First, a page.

- 1-2 sessions of moderate or vigorous physical activity/wk are enough to reduce risks for all-cause, cardiovascular disease (CVD), and cancer-related mortality.
Why this matters
- Health guidelines do not specify frequency, intensity, or duration of activity.
- Pooled activity data for 63,591 adults aged ≥40 y (mean, 58.6 y; 45.9% male) participating in the England and Scottish Health Survey from 1994 to 2012, matched with mortality records.
- Regular activity (11.1%) was defined as ≥150 min/wk moderate-intensity or ≥75 min/wk vigorous-intensity exercise; weekend warriors (3.7%) achieved this in 1-2 sessions, whereas insufficiently active persons (22.4%) did not achieve either endpoint.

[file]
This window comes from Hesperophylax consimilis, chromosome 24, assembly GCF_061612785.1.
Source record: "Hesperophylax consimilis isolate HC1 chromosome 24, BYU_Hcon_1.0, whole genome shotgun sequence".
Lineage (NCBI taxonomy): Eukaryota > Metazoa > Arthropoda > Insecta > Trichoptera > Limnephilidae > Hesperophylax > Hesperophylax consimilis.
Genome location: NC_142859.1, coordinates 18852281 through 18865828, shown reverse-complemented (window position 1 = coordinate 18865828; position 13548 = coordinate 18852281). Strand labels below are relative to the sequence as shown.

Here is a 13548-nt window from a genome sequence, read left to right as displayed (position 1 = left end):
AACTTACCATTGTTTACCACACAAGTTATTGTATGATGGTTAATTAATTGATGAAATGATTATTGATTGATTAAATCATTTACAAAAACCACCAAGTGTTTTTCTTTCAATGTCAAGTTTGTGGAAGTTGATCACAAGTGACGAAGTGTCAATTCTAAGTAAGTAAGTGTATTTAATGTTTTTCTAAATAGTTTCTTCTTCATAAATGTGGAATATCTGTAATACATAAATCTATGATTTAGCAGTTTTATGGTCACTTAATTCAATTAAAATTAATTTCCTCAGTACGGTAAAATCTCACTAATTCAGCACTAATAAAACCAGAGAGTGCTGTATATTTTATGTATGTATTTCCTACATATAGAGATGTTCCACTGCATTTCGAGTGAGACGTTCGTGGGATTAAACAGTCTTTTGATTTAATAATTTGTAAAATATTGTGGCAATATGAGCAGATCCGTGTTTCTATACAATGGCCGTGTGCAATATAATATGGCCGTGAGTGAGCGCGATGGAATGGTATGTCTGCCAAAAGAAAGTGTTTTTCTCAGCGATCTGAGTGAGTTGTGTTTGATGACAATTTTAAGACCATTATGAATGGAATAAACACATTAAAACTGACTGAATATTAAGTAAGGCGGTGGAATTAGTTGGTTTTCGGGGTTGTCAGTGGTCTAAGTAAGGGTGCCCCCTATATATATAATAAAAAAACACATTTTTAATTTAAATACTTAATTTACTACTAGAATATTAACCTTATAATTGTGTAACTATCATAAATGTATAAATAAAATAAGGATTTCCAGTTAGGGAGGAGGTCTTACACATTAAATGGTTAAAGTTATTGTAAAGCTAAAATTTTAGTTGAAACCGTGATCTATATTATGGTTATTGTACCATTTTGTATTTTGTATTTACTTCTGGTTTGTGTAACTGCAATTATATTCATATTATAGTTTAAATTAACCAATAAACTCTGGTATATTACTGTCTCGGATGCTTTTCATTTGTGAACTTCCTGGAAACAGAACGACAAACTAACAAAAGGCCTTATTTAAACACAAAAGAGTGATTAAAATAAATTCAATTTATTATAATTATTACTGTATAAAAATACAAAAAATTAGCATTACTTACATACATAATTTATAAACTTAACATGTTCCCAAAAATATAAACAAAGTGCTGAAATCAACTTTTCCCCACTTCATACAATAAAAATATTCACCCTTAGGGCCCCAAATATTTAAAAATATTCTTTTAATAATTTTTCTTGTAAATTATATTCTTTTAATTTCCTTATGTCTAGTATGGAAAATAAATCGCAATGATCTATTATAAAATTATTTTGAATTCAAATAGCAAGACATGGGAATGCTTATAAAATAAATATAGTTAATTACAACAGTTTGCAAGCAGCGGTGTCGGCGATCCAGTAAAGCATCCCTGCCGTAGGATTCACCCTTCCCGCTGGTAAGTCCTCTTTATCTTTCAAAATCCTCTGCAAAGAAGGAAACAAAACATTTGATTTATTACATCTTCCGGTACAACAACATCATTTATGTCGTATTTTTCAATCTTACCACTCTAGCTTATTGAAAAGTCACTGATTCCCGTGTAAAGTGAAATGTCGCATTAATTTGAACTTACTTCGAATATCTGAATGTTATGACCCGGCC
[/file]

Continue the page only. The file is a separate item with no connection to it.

- Models were adjusted for age, sex, smoking, occupation, and long-standing illness, using inactive adults (62.8%) as a comparator.
- Funding: None.
- 8802 deaths occurred during a mean 8.8 y, including 2780 from CVD and 2526 from cancer.
- Weekend warriors, insufficiently active, and regularly active adults showed 30%, 31%, and 35% reduced risks for all-cause mortality, respectively.
- Weekend warriors, insufficiently active, and regularly active adults had 40%, 37%, and 41% reduced risks for CVD death; cancer-related deaths were reduced by 18%, 14%, and 21%, respectively.
- Retrospective design; reliance on self-reporting.
- Population >90% white.
- Few weekend warriors.
- Reverse causation cannot be excluded.